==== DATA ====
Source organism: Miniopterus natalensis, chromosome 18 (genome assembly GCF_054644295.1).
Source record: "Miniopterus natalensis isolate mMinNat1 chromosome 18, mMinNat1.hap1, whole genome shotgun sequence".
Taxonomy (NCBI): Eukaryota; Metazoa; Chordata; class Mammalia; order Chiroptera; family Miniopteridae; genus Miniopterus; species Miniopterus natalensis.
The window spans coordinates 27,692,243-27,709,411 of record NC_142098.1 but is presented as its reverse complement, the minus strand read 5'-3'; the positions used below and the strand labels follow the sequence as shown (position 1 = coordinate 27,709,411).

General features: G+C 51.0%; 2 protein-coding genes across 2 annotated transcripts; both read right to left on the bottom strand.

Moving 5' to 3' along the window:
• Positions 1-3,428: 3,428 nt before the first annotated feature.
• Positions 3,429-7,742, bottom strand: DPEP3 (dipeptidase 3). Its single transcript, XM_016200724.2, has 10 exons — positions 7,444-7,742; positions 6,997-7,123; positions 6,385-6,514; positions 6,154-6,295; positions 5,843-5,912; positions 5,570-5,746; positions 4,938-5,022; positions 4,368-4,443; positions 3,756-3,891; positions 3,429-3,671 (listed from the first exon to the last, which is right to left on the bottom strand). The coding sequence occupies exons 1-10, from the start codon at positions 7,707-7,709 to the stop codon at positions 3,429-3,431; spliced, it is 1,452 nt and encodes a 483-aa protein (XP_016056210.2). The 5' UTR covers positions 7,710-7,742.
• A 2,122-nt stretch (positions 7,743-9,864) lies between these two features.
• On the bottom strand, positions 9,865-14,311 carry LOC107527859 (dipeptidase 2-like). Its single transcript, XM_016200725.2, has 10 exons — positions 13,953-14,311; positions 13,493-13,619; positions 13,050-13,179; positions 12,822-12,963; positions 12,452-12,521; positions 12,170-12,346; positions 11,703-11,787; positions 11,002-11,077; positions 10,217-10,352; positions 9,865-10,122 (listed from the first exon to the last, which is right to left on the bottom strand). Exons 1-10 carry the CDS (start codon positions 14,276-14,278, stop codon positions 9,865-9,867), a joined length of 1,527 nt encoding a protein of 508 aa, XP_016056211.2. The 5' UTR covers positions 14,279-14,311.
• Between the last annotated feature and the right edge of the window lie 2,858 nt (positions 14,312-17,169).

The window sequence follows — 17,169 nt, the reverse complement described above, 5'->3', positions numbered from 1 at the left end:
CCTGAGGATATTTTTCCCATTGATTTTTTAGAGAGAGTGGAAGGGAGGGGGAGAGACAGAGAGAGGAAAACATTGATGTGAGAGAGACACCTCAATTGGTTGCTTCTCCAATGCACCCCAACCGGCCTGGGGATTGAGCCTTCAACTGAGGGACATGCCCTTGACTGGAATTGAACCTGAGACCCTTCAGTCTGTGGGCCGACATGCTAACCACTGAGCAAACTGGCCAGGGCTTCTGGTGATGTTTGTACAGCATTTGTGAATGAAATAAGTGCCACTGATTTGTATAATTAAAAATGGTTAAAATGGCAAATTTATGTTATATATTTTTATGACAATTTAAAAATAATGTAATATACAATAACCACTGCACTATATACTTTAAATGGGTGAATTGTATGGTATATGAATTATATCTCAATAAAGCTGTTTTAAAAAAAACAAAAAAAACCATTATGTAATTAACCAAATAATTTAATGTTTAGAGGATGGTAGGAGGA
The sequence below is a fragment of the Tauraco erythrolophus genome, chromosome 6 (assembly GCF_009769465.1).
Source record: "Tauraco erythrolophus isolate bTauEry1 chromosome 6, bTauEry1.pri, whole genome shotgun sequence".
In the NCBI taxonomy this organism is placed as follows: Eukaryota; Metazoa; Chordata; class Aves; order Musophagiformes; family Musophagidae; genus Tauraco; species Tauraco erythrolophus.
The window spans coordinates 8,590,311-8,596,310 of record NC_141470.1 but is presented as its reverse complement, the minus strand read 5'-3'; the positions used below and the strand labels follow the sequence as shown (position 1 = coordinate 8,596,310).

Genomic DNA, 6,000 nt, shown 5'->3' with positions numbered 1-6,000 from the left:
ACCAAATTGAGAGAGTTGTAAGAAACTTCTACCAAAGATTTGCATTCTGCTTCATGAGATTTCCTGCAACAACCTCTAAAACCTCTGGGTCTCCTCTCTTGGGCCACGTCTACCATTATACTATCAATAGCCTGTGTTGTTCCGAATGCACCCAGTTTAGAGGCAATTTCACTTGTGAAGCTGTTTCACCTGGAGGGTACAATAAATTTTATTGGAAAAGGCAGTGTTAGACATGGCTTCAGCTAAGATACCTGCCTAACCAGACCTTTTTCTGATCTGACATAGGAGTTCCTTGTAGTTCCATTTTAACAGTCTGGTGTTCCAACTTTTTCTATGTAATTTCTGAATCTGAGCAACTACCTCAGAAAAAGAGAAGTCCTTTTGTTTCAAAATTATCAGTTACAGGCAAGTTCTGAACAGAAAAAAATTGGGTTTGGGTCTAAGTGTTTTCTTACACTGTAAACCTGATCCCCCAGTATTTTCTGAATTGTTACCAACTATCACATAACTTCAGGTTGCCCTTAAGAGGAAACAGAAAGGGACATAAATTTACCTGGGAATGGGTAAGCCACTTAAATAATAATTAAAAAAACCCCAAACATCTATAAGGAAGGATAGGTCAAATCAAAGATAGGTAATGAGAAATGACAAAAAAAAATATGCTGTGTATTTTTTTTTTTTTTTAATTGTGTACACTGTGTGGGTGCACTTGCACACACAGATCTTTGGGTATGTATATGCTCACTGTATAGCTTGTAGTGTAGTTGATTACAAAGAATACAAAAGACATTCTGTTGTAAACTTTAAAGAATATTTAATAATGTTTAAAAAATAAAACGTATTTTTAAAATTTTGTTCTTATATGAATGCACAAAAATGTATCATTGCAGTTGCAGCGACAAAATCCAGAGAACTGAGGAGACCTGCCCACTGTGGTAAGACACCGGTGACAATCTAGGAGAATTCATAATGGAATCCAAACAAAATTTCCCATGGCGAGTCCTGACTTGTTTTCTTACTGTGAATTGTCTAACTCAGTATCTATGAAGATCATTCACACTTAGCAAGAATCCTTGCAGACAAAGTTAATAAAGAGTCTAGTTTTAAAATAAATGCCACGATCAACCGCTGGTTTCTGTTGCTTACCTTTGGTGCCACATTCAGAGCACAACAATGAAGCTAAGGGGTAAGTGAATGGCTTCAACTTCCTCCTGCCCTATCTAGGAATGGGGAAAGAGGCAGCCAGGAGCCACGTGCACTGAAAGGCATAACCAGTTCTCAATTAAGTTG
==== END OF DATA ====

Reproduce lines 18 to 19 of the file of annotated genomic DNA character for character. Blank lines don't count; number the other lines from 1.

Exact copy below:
Genomic DNA, 6,000 nt, shown 5'->3' with positions numbered 1-6,000 from the left:
ACCAAATTGAGAGAGTTGTAAGAAACTTCTACCAAAGATTTGCATTCTGCTTCATGAGATTTCCTGCAACAACCTCTAAAACCTCTGGGTCTCCTCTCTTGGGCCACGTCTACCATTATACTATCAATAGCCTGTGTTGTTCCGAATGCACCCAGTTTAGAGGCAATTTCACTTGTGAAGCTGTTTCACCTGGAGGGTACAATAAATTTTATTGGAAAAGGCAGTGTTAGACATGGCTTCAGCTAAGATACCTGCCTAACCAGACCTTTTTCTGATCTGACATAGGAGTTCCTTGTAGTTCCATTTTAACAGTCTGGTGTTCCAACTTTTTCTATGTAATTTCTGAATCTGAGCAACTACCTCAGAAAAAGAGAAGTCCTTTTGTTTCAAAATTATCAGTTACAGGCAAGTTCTGAACAGAAAAAAATTGGGTTTGGGTCTAAGTGTTTTCTTACACTGTAAACCTGATCCCCCAGTATTTTCTGAATTGTTACCAACTATCACATAACTTCAGGTTGCCCTTAAGAGGAAACAGAAAGGGACATAAATTTACCTGGGAATGGGTAAGCCACTTAAATAATAATTAAAAAAACCCCAAACATCTATAAGGAAGGATAGGTCAAATCAAAGATAGGTAATGAGAAATGACAAAAAAAAATATGCTGTGTATTTTTTTTTTTTTTTAATTGTGTACACTGTGTGGGTGCACTTGCACACACAGATCTTTGGGTATGTATATGCTCACTGTATAGCTTGTAGTGTAGTTGATTACAAAGAATACAAAAGACATTCTGTTGTAAACTTTAAAGAATATTTAATAATGTTTAAAAAATAAAACGTATTTTTAAAATTTTGTTCTTATATGAATGCACAAAAATGTATCATTGCAGTTGCAGCGACAAAATCCAGAGAACTGAGGAGACCTGCCCACTGTGGTAAGACACCGGTGACAATCTAGGAGAATTCATAATGGAATCCAAACAAAATTTCCCATGGCGAGTCCTGACTTGTTTTCTTACTGTGAATTGTCTAACTCAGTATCTATGAAGATCATTCACACTTAGCAAGAATCCTTGCAGACAAAGTTAATAAAGAGTCTAGTTTTAAAATAAATGCCACGATCAACCGCTGGTTTCTGTTGCTTACCTTTGGTGCCACATTCAGAGCACAACAATGAAGCTAAGGGGTAAGTGAATGGCTTCAACTTCCTCCTGCCCTATCTAGGAATGGGGAAAGAGGCAGCCAGGAGCCACGTGCACTGAAAGGCATAACCAGTTCTCAATTAAGTTG